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The Humanities in Love with Themselves

From: Philosophy and Literature
Volume 26, Number 2, October 2002
pp. 415-431 | 10.1353/phl.2003.0002

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Philosophy and Literature 26.2 (2002) 415-431

The Crafty Reader, by Robert Scholes; 272 pp. New Haven: Yale University Press, 2002, $24.95.

WHEN I STARTED GRADUATE SCHOOL in English in the early Eight ies, a typical thing happened. Those few students with a background in philosophy drifted together, shared influences, and developed a hierarchy of critical works. A few pushed analytic philosophy and pragmatism, but overall Continental theory took first place, especially Derrida. "Structure, Sign, and Play" and "White Mythology," de Man's "Rhetoric of Temporality," Shoshana Felman's "Turning the Screw of Interpretation," and other weighty essays had the status of cutting-edge wisdom, and the hostility deconstruction drew from traditionalists and Marxists in the department only sharpened our commitment. Having no other professional standing, we savored the stigma, the roguishness. It complemented our poverty, and eased our transition from hot-shot undergraduates to first-year, prequalifying Ph.D aspirants. In the evenings, after instructing freshmen in comma splices, we gathered to trade Nietszchean epigrams and mock professors who looked befuddled at the mention of a priori and aporia.

Other students found us insufferable, and doubtless we were, but not in a partisan way. We panned each other just as hard as we did the uninformed. This was UCLA, not Yale or Johns Hopkins, and personalities mattered less than arguments. If in discussion I backed a point with "As Derrida says . . . ," someone always answered, "So what?" We frowned on arguments from authority. Popularizations such as Jonathan Culler's On Deconstruction earned our scorn. They were one step up from Cliff's Notes, packed with servile observations like "Jean Baudrillard wants to take us further, into a world where everything is so textualized that there is no space left for the real." We preferred to understand deconstruction through laborious readings of Being and Time and Beyond Good and Evil, not in watery effusions about textuality or the mechanical pairing of binary oppositions. The latter we placed among the scribes, those well-intentioned professionals canny enough to recognize the broad import of deconstruction, but not acute enough to discern the real meaning of différance or the radical disclosure of the ontic-ontological difference. The genius of philosophy, we thought, lay in plumbing the fundamental habits of cognition, like Hegel breaking down sense certainty and Heidegger questioning the determination of Being as substance. Exegesis of other texts was a lesser activity, though we acknowledged exceptions such as Starobinski's book on Rousseau and Kojève's lectures on The Phenomenology of Spirit.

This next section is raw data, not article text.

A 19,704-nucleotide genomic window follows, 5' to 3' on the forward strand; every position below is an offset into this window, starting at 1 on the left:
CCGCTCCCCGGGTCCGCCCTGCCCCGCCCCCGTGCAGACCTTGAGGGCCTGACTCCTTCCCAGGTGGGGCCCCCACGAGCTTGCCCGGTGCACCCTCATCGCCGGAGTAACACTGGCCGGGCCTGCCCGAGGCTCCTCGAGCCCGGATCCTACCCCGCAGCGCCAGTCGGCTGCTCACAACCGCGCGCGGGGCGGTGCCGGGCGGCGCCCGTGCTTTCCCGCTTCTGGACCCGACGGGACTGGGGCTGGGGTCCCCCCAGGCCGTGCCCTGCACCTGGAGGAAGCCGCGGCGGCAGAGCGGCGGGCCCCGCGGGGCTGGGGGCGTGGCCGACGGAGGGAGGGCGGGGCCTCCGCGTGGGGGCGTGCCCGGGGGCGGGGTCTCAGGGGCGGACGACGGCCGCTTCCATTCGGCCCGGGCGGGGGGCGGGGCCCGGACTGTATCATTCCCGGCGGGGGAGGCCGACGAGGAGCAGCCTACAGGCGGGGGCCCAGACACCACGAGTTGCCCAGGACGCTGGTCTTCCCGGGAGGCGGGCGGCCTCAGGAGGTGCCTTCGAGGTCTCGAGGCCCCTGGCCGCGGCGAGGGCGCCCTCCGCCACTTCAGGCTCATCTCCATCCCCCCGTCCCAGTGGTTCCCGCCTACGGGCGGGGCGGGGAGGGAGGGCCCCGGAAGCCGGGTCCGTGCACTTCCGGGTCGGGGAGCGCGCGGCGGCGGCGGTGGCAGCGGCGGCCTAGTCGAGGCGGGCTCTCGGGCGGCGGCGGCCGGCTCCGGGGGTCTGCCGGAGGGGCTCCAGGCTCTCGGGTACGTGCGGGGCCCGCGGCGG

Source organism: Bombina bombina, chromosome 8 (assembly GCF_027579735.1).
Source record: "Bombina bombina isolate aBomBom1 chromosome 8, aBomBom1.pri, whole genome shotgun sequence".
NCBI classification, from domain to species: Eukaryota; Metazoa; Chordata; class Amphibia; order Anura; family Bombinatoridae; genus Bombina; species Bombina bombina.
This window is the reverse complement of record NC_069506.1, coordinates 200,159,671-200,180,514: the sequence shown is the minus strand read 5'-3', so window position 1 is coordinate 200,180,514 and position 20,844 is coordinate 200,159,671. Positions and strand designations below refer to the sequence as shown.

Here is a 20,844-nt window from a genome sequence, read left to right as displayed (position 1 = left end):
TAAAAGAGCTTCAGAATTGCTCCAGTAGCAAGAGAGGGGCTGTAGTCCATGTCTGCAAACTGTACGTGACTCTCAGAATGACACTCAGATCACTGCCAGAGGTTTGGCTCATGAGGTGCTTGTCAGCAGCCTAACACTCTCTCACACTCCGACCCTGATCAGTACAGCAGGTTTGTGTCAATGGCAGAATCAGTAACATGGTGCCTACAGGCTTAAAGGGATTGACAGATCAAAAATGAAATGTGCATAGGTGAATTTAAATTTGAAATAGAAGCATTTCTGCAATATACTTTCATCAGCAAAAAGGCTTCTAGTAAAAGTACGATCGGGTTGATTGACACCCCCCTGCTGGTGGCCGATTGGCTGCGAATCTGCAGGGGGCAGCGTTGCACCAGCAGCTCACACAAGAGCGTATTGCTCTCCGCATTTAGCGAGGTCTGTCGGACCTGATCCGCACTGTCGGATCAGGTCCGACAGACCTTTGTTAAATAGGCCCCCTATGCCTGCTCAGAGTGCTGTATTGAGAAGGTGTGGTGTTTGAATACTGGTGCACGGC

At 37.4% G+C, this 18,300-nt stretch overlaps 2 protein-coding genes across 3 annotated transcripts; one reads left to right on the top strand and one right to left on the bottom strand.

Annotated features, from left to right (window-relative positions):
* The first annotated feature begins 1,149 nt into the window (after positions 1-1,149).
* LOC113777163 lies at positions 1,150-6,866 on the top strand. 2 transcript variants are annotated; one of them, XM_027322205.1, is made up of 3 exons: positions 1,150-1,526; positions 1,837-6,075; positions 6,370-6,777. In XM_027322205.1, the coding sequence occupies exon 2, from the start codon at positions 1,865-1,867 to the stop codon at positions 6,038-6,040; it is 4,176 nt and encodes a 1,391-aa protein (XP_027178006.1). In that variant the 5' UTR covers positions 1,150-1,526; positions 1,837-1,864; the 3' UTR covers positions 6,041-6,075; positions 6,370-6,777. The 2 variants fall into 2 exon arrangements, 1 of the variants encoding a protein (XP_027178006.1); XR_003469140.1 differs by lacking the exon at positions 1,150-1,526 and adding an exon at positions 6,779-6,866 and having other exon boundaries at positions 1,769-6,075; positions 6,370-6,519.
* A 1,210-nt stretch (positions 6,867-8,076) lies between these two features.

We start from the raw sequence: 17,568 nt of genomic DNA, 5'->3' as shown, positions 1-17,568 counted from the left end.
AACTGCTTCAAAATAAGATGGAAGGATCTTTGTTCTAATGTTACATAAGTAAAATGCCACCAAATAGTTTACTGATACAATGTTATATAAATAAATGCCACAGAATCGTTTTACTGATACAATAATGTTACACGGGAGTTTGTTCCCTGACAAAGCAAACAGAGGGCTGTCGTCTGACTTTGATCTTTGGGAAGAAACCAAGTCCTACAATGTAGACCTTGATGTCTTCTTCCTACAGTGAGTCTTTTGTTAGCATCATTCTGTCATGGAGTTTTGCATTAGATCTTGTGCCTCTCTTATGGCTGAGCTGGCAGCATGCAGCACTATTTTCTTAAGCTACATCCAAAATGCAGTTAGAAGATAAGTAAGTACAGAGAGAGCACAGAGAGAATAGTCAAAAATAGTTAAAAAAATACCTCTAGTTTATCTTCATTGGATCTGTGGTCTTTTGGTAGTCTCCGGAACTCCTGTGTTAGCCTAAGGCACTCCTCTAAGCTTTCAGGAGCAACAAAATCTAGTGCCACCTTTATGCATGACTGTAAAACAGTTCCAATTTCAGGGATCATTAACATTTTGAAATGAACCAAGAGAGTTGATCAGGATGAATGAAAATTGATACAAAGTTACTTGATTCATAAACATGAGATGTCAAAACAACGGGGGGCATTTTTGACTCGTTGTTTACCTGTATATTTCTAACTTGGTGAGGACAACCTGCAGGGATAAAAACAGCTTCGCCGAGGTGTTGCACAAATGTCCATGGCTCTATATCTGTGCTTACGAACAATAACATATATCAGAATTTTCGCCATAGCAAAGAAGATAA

Lower in our rankings were the quasi-Leftist attacks just emerging, such as Frank Lentricchia's Criticism and Social Change, which cast theorists as mandarin functionaries treating interpretation as an apolitical game. They filled the page with spiteful terms like "the mask of pure reason" and righteous declarations like "it is wrong to claim that you are above politics," spurning argument for the rhetoric of the reformer. We diagnosed them as puny reactions to the Reagan Revolution, carried out on the irrelevant ground of literary theory. Philosophically, Lentricchia was a hack, and we rejected the imputation that theory nullified activism and justified the status quo. Not that we thought theory bred activism. We just considered them separate activities, and saw no determinate connection between hermeneutical stance and party affiliation. However, we accepted the elitist charge. How could ambitious academics avoid elitism? It wasn't hard for graduate students struggling on $900 a month to see that populist attitudes didn't suit the tenured Ivy Leaguer. Professors were paid by exclusive institutions to teach poetry, to write letters for the best and brightest, to run recondite journals and jet to prestigious symposia. We wanted to join them, but not with phony expressions of social injustice that targeted theory as the problem.

Allied with the political attacks on theory, and esteemed even lower, were critiques of the humanities as a bastion of high culture. Polemics such as Andrew Ross's No Respect: Intellectuals and Popular Culture treated literature departments as conservative enclaves blind to the cultural realities of the public sphere. Humanities professors guarded a narrow white-male canon with spurious notions of taste and truth, they argued...



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